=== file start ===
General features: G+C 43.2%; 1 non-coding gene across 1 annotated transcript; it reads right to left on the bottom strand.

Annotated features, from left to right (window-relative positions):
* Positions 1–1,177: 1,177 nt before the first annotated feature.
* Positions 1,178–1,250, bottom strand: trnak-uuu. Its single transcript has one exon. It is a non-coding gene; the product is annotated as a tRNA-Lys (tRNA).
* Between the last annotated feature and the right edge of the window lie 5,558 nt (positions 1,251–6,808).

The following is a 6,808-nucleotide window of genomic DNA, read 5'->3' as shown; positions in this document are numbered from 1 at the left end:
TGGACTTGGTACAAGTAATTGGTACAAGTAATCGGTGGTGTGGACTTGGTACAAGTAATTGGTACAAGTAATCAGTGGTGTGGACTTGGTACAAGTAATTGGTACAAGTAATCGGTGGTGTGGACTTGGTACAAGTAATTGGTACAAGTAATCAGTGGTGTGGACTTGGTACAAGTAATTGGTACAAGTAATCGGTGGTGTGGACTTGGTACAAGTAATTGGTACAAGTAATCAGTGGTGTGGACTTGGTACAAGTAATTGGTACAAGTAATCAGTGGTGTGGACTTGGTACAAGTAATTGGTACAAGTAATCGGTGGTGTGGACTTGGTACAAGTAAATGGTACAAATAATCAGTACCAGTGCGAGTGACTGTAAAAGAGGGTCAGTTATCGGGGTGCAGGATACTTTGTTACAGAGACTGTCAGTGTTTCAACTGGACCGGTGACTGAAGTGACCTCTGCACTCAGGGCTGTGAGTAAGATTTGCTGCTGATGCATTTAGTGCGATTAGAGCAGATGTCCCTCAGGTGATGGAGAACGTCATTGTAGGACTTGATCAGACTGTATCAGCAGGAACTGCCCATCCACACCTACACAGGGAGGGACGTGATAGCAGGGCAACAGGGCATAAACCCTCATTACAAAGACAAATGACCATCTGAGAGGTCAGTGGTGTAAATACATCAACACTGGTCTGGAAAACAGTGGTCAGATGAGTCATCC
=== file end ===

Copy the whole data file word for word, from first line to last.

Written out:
General features: G+C 43.2%; 1 non-coding gene across 1 annotated transcript; it reads right to left on the bottom strand.

Annotated features, from left to right (window-relative positions):
* Positions 1–1,177: 1,177 nt before the first annotated feature.
* Positions 1,178–1,250, bottom strand: trnak-uuu. Its single transcript has one exon. It is a non-coding gene; the product is annotated as a tRNA-Lys (tRNA).
* Between the last annotated feature and the right edge of the window lie 5,558 nt (positions 1,251–6,808).

The following is a 6,808-nucleotide window of genomic DNA, read 5'->3' as shown; positions in this document are numbered from 1 at the left end:
TGGACTTGGTACAAGTAATTGGTACAAGTAATCGGTGGTGTGGACTTGGTACAAGTAATTGGTACAAGTAATCAGTGGTGTGGACTTGGTACAAGTAATTGGTACAAGTAATCGGTGGTGTGGACTTGGTACAAGTAATTGGTACAAGTAATCAGTGGTGTGGACTTGGTACAAGTAATTGGTACAAGTAATCGGTGGTGTGGACTTGGTACAAGTAATTGGTACAAGTAATCAGTGGTGTGGACTTGGTACAAGTAATTGGTACAAGTAATCAGTGGTGTGGACTTGGTACAAGTAATTGGTACAAGTAATCGGTGGTGTGGACTTGGTACAAGTAAATGGTACAAATAATCAGTACCAGTGCGAGTGACTGTAAAAGAGGGTCAGTTATCGGGGTGCAGGATACTTTGTTACAGAGACTGTCAGTGTTTCAACTGGACCGGTGACTGAAGTGACCTCTGCACTCAGGGCTGTGAGTAAGATTTGCTGCTGATGCATTTAGTGCGATTAGAGCAGATGTCCCTCAGGTGATGGAGAACGTCATTGTAGGACTTGATCAGACTGTATCAGCAGGAACTGCCCATCCACACCTACACAGGGAGGGACGTGATAGCAGGGCAACAGGGCATAAACCCTCATTACAAAGACAAATGACCATCTGAGAGGTCAGTGGTGTAAATACATCAACACTGGTCTGGAAAACAGTGGTCAGATGAGTCATCC